Las Vegas Hot Springs Lodging Available!

In late April 1854, W. W. Donaldson of Las Vegas, New Mexico announced that he’d made “ample arrangements” for accommodating “invalids and others” with board and lodging at the celebrated Las Vegas hot springs.

April 22 illustration

Donaldson wasn’t the first to take advantage of the healing mineral-filled springs six miles northwest of today’s Las Vegas. The Springs had been used for centuries by the Native Americans in the region, reputedly to heal battle wounds and other ailments.

And Donaldson wouldn’t be the last. The board and lodging. He offered were considerably upgraded in 1886. That year, the Atchison, Topeka and Santa Fe Railroad Company built the 90,000 square foot Montezuma Castle as a destination hotel.  The castle capitalized on the hot springs as well as the trout fishing in nearby Gallinas Creek and hosted guests as diverse as Ulysses S. Grant, William Tecumseh Sherman, Jesse James, Theodore Roosevelt, and Emperor Hirohito of Japan.

The hot springs and the hotel, which is now the home of an international high school, are currently owned by the United World College, which still allows public access to the springs. Board and lodging is available in nearby Las Vegas.

Sources: Santa Fe Weekly Gazette, April 22, 1854, front page; http://www.visitlasvegasnm.com/montezuma-castle  Accessed 3/6/19; http://www.visitlasvegasnm.com/montezuma-hot-springs  Accessed 3/6/19.

By the Judge in His Sternness

On Thursday, March 28, 1861, in Las Vegas, New Mexico Territory, Judge Kirby Benedict sentenced Sapello resident Paula Angel to hang for murdering her lover Juan Miguel Martin after he broke off the relationship. Inexplicably, Judge Benedict granted Angel’s lawyer, Spruce M. Baird, permission to appeal the verdict, but then ordered that the appeal could not be used as to delay her execution. In addition, Benedict ordered Angel to pay the cost for her trial and hanging.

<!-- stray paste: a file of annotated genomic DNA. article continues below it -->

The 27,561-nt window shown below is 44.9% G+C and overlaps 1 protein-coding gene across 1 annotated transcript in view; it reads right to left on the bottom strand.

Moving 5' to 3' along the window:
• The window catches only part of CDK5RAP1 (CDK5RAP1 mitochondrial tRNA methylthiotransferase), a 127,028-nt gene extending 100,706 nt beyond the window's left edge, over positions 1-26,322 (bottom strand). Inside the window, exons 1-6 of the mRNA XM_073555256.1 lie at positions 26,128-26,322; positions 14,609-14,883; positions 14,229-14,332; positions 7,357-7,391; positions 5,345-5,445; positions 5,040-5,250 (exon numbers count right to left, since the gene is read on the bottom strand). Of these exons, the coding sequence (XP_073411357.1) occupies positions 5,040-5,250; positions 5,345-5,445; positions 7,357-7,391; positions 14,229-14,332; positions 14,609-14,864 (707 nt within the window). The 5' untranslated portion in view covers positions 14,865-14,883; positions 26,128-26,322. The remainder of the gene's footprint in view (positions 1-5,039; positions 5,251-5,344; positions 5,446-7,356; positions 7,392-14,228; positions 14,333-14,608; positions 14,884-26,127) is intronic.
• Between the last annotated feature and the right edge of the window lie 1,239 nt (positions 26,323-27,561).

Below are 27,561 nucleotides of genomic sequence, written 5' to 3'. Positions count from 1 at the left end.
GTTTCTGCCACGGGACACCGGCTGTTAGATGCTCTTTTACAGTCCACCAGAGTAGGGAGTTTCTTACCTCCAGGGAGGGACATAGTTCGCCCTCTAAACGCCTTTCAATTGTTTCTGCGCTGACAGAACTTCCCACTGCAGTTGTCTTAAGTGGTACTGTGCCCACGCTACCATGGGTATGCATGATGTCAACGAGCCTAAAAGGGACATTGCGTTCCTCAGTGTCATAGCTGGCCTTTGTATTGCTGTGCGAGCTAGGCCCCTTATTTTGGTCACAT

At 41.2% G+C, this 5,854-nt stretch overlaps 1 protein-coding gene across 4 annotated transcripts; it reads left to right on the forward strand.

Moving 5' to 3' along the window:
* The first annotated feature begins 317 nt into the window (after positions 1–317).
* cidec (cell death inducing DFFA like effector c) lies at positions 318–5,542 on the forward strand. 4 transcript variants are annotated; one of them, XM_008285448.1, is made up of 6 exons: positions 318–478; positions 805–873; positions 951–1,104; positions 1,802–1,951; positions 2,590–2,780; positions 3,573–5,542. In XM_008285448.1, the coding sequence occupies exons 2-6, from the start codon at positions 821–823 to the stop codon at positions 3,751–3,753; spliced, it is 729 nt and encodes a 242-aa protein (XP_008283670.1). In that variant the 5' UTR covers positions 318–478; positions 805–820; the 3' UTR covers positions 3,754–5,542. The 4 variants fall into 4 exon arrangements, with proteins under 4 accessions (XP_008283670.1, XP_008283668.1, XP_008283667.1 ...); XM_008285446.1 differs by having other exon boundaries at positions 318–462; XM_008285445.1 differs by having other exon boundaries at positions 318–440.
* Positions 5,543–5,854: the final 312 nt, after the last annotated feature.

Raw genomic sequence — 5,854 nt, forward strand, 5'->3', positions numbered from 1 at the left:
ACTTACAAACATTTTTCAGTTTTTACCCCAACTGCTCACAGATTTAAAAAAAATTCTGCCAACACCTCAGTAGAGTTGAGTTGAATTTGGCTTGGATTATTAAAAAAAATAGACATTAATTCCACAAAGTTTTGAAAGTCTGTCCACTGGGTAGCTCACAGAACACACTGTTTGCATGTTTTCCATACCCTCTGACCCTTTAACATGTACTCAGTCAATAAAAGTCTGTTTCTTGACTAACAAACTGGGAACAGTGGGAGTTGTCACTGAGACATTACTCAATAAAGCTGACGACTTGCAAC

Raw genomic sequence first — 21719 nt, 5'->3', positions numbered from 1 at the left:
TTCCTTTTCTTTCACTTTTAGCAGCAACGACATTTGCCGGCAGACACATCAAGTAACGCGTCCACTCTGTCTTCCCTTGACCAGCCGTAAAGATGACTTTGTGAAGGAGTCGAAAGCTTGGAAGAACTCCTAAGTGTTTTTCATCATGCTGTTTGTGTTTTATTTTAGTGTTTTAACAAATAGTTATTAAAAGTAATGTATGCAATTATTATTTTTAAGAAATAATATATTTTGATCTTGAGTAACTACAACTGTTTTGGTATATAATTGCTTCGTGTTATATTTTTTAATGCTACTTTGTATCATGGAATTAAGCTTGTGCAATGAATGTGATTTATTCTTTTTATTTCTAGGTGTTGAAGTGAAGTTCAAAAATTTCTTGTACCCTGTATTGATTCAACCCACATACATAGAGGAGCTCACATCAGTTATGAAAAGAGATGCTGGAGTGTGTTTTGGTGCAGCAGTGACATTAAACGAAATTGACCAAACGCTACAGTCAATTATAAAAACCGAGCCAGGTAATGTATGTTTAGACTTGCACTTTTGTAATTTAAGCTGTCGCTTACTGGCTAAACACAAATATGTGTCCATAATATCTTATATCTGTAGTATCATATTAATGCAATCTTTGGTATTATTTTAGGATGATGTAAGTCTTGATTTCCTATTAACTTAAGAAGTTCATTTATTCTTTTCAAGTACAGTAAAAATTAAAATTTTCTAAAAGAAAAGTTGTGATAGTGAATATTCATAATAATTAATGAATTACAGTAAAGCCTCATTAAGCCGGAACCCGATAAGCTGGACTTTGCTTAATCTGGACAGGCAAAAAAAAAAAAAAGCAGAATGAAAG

While this sounds unfair, territorial law called for cost to be “recovered” from a convicted defendant. It was common for the property of convicted defendants to be auctioned off and the proceeds used to pay court costs. The Territory paid a convicted defendants prosecution costs only if the Sheriff certified that they weren’t able to pay and had no salable property.

March 28.Kirby Benedict.Twitchell Leading Facts Vol II
Source: Leading Facts of New Mexico History,
R. E. Twitchell

Paula Angel was hanged on April 26, 1861. She is believed to be the only woman hanged in New Mexico Territory. But she hasn’t been forgotten partly because popular poet, and her cousin, Juan Angel wrote a long folk ballad about her crime and death. Here are a few of the lines.

To Las Vegas I was taken

by the judge in his sternness;

in the jail. I was placed,

surrounded by a thousand fears,

like a disgraced woman

in the town of Sorrows.

The jurors judged me

according to my crime;

to death. They sentenced me

because I killed Miguelitio. . .

Goodbye, pious women,

those of you who know how to feel;

look closely, do not become entangled,

do not allow yourself to be seduced.

Open your eyes, do not desire

a death like mine.

Sources: Howard Bryan, Wildest of the Wild West, Clear Light Publishers, Santa Fe, 1991; Aurelio M. Espinosa, The Folklore of Spain in the American Southwest, U of Oklahoma Press, Norman, 1985; Robert J. Torrez, Myth of the Hanging Tree, U of NM Press, Albuquerque, 2008.